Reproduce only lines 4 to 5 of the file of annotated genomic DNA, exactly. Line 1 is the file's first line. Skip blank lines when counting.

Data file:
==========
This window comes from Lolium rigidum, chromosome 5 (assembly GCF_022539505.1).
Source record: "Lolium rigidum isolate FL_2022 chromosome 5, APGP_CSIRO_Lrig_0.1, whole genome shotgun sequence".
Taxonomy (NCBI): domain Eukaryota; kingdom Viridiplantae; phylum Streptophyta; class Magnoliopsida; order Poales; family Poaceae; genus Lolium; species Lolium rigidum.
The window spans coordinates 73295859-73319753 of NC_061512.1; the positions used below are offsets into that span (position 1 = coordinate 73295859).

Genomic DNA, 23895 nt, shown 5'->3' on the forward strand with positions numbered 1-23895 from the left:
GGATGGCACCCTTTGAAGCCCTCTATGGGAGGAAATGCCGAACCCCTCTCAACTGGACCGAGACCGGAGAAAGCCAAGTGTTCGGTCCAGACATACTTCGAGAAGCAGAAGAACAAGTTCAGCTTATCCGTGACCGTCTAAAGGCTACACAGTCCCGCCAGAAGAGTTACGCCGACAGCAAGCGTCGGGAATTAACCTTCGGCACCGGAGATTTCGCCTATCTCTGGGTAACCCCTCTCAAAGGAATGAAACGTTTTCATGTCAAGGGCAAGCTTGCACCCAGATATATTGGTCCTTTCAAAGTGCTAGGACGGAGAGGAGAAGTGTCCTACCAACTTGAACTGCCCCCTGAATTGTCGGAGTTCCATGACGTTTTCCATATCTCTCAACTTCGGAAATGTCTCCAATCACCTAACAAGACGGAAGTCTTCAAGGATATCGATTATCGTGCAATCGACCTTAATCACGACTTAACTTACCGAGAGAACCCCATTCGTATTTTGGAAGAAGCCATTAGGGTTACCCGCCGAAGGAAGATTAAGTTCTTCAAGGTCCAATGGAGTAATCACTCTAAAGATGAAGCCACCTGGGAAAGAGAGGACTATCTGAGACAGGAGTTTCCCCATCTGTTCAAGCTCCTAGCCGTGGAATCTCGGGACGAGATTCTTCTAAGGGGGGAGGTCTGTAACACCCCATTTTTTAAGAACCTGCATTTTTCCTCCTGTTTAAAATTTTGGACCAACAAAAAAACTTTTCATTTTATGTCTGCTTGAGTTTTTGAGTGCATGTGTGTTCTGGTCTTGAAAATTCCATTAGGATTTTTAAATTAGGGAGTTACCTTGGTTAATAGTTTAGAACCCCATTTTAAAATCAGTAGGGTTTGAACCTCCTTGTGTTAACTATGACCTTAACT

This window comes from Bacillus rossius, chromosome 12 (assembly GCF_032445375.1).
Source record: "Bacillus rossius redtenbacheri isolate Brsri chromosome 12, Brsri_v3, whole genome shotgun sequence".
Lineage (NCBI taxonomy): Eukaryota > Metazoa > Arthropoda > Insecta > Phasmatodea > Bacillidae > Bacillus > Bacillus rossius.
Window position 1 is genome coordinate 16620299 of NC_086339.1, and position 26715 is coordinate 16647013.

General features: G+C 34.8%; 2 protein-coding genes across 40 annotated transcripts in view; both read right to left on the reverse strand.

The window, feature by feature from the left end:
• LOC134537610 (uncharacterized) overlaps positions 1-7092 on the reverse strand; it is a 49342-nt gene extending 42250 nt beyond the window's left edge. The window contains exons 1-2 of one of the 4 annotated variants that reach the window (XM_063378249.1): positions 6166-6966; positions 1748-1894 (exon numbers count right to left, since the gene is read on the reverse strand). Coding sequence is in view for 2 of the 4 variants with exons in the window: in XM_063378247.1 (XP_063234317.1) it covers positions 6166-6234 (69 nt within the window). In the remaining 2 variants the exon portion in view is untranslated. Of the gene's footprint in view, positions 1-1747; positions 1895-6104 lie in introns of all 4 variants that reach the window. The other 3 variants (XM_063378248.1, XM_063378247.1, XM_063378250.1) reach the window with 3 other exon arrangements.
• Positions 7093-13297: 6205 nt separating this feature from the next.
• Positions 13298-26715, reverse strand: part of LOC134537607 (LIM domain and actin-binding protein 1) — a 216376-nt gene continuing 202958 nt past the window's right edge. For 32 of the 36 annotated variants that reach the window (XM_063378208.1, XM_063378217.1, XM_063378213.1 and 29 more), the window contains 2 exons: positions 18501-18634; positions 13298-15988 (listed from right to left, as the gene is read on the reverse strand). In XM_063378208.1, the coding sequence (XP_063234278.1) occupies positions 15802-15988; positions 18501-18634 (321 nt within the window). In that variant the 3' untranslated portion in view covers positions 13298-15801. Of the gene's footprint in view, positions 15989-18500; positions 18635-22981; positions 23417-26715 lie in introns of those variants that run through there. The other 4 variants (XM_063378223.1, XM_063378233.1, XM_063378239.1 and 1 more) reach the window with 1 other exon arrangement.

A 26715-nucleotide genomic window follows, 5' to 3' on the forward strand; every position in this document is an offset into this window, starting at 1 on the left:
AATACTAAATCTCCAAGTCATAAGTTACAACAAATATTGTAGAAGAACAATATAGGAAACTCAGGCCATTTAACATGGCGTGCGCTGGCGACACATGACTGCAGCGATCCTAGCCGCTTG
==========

The window spans coordinates 73295859-73319753 of NC_061512.1; the positions used below are offsets into that span (position 1 = coordinate 73295859).

Genomic DNA, 23895 nt, shown 5'->3' on the forward strand with positions numbered 1-23895 from the left: